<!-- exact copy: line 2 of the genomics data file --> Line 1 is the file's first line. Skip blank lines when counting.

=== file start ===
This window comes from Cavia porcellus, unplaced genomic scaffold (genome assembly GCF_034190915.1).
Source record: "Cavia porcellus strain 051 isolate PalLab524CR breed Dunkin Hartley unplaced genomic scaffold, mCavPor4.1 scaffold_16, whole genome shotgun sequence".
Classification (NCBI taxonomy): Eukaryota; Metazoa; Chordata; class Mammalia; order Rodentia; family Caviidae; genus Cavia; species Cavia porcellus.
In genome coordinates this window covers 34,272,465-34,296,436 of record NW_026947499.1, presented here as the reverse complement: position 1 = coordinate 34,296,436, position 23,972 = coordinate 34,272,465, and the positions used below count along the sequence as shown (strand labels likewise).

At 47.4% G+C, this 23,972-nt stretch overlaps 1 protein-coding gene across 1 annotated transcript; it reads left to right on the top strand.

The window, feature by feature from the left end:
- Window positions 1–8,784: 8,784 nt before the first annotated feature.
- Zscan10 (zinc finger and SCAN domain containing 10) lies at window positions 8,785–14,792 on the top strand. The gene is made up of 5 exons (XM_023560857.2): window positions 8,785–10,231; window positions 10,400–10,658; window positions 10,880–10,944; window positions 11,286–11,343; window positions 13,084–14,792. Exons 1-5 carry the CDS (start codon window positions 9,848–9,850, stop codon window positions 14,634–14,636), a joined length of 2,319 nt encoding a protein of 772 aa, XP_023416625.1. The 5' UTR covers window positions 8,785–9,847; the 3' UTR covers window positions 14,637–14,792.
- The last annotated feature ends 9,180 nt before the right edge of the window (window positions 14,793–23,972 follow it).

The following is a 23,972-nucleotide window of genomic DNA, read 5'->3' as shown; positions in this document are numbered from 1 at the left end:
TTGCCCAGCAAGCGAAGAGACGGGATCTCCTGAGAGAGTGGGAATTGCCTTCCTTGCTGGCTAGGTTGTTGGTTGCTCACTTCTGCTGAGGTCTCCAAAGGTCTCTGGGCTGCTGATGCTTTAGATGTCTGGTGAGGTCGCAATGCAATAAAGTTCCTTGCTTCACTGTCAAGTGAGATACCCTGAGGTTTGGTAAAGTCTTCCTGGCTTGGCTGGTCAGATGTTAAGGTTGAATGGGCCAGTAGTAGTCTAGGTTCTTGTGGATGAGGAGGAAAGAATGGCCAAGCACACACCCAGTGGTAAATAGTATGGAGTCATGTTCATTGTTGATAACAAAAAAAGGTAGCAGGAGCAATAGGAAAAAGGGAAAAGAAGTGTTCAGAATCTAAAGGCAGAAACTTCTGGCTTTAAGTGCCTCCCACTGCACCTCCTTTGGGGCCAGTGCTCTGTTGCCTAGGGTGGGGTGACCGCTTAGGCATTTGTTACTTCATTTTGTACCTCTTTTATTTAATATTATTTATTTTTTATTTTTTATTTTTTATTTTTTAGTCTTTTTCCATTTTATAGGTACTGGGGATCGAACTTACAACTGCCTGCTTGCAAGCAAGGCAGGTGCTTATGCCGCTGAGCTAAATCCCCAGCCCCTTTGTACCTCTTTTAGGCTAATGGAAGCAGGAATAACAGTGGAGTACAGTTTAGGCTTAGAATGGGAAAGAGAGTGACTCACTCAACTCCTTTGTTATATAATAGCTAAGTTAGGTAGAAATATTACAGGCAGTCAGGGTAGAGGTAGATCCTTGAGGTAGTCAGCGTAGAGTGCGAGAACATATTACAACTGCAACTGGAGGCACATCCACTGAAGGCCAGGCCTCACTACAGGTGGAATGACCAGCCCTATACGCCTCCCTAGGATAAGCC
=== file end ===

Source record: "Cavia porcellus strain 051 isolate PalLab524CR breed Dunkin Hartley unplaced genomic scaffold, mCavPor4.1 scaffold_16, whole genome shotgun sequence".